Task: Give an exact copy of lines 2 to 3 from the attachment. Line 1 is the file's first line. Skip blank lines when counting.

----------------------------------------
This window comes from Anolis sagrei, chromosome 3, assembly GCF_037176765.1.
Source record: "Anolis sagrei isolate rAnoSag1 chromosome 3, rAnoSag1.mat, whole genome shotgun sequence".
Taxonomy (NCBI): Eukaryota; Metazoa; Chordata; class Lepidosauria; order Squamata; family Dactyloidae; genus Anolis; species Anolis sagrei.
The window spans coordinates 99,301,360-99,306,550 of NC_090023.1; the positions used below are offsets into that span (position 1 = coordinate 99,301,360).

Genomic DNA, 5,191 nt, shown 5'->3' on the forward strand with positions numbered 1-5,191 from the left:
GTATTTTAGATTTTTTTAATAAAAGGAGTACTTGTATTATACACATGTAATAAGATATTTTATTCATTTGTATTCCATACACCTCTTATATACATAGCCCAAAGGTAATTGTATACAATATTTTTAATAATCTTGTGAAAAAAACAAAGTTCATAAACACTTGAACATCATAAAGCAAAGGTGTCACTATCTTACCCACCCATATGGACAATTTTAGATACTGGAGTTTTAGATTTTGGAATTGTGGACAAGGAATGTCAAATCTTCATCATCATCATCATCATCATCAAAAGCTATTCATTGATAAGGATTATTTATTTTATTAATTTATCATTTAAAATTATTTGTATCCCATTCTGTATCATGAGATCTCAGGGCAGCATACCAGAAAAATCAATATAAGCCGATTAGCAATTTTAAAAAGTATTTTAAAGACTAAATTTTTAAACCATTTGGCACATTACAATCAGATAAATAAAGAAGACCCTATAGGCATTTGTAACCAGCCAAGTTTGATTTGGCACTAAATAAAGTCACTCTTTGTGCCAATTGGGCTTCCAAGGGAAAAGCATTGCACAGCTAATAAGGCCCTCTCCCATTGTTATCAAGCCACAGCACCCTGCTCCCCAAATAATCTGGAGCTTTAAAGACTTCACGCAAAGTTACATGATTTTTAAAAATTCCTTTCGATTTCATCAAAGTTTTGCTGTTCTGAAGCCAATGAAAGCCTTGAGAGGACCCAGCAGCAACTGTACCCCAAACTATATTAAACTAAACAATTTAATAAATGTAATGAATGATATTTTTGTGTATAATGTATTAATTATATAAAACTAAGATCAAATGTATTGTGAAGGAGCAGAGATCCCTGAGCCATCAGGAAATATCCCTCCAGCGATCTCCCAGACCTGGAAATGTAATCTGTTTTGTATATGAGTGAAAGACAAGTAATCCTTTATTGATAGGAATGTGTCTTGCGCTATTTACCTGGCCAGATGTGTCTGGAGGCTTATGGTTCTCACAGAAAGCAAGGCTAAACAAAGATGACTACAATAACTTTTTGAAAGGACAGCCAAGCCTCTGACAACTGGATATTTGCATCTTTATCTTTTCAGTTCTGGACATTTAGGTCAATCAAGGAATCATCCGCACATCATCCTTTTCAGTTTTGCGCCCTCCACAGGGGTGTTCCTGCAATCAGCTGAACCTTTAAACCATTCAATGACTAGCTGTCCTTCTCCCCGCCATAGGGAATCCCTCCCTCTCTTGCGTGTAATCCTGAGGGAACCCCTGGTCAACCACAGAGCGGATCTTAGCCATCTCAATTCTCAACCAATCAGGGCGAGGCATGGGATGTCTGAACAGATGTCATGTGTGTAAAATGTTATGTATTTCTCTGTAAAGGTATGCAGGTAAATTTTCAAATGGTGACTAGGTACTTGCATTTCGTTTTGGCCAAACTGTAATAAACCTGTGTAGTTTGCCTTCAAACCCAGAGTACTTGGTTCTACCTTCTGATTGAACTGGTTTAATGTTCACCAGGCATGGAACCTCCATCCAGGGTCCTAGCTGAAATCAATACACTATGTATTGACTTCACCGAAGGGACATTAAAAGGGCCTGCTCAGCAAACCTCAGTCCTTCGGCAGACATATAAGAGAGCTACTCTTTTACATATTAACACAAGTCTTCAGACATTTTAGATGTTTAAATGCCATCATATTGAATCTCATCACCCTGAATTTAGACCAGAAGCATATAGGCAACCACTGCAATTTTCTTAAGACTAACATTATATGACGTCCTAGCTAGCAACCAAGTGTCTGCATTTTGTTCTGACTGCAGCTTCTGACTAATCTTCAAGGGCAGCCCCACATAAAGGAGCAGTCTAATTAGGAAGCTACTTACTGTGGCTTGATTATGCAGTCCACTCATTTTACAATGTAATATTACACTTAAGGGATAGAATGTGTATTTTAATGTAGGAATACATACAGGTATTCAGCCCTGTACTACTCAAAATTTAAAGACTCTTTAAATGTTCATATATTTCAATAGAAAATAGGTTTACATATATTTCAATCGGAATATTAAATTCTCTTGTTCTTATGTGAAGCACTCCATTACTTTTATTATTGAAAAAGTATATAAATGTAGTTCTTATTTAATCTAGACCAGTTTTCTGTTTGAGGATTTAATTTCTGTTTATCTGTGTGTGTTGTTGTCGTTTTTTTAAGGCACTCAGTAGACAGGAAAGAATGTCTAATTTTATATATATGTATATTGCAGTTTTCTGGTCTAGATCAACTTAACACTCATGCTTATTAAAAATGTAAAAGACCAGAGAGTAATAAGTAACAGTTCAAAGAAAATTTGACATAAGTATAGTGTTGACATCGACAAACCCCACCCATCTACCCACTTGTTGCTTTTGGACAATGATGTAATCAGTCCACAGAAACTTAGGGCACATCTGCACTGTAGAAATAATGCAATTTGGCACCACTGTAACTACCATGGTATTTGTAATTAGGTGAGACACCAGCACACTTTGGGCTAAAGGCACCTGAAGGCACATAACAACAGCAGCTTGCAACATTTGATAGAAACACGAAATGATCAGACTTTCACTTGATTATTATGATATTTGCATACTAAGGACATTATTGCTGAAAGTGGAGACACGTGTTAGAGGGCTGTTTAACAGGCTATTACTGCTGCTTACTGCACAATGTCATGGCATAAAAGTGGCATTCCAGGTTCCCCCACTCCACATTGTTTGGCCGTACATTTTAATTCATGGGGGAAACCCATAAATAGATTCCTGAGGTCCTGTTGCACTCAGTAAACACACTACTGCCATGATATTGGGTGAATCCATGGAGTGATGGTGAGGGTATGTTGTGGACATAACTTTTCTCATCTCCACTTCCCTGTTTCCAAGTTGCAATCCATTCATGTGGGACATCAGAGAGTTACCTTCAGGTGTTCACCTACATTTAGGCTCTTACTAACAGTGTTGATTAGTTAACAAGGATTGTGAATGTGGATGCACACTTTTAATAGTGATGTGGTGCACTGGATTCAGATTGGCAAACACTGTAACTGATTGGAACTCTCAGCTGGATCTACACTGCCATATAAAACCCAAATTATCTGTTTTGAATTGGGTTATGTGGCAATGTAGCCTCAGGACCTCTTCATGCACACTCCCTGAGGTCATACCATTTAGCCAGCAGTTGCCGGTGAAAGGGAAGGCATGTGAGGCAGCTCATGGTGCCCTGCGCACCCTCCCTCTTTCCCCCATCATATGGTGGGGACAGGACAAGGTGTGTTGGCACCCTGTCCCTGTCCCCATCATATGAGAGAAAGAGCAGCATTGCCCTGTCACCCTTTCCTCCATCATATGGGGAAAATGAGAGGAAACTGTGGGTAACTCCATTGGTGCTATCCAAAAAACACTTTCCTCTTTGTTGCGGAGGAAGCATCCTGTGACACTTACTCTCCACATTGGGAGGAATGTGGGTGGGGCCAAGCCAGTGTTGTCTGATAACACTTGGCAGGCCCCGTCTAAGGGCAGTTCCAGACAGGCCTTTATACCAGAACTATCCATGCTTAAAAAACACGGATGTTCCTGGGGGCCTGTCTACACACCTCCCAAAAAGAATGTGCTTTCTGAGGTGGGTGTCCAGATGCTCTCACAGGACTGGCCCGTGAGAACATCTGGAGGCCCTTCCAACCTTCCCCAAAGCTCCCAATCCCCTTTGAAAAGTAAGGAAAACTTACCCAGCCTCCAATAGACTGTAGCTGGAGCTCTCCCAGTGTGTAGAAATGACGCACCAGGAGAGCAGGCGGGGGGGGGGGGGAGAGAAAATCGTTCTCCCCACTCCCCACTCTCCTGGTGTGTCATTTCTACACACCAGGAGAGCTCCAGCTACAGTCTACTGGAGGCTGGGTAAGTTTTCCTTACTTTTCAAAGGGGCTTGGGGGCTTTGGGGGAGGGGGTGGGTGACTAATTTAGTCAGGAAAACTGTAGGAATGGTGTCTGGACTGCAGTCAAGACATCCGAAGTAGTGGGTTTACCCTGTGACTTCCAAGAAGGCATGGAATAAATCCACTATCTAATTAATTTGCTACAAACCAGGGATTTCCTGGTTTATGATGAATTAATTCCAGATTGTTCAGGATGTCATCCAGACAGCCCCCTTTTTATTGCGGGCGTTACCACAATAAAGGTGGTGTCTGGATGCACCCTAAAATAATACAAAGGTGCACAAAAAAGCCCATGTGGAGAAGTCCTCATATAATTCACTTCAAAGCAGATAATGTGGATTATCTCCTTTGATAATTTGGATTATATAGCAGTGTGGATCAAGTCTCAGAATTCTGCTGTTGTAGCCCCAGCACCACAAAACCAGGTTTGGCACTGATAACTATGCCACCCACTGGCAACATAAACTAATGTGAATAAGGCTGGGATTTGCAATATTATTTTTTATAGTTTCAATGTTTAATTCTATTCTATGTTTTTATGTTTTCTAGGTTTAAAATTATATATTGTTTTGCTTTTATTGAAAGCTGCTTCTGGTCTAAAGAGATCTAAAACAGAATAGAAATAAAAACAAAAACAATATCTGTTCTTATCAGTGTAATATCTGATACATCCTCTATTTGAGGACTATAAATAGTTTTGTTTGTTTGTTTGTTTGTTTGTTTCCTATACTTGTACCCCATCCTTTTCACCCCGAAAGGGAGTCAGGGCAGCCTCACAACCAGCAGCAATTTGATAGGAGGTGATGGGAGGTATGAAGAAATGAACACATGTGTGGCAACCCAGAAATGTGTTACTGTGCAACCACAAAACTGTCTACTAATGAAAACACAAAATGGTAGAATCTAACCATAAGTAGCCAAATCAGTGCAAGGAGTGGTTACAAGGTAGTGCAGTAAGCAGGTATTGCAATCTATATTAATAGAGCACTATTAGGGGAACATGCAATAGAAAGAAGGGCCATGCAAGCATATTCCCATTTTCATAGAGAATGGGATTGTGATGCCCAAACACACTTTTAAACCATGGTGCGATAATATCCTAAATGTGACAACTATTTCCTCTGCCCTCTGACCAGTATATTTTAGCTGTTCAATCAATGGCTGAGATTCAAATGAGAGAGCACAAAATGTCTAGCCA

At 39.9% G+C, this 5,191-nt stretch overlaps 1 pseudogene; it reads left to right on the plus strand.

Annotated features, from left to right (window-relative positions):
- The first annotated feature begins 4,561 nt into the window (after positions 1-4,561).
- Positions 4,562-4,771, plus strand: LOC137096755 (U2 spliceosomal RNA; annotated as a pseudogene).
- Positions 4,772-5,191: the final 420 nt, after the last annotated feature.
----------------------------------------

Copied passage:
Source record: "Anolis sagrei isolate rAnoSag1 chromosome 3, rAnoSag1.mat, whole genome shotgun sequence".
Taxonomy (NCBI): Eukaryota; Metazoa; Chordata; class Lepidosauria; order Squamata; family Dactyloidae; genus Anolis; species Anolis sagrei.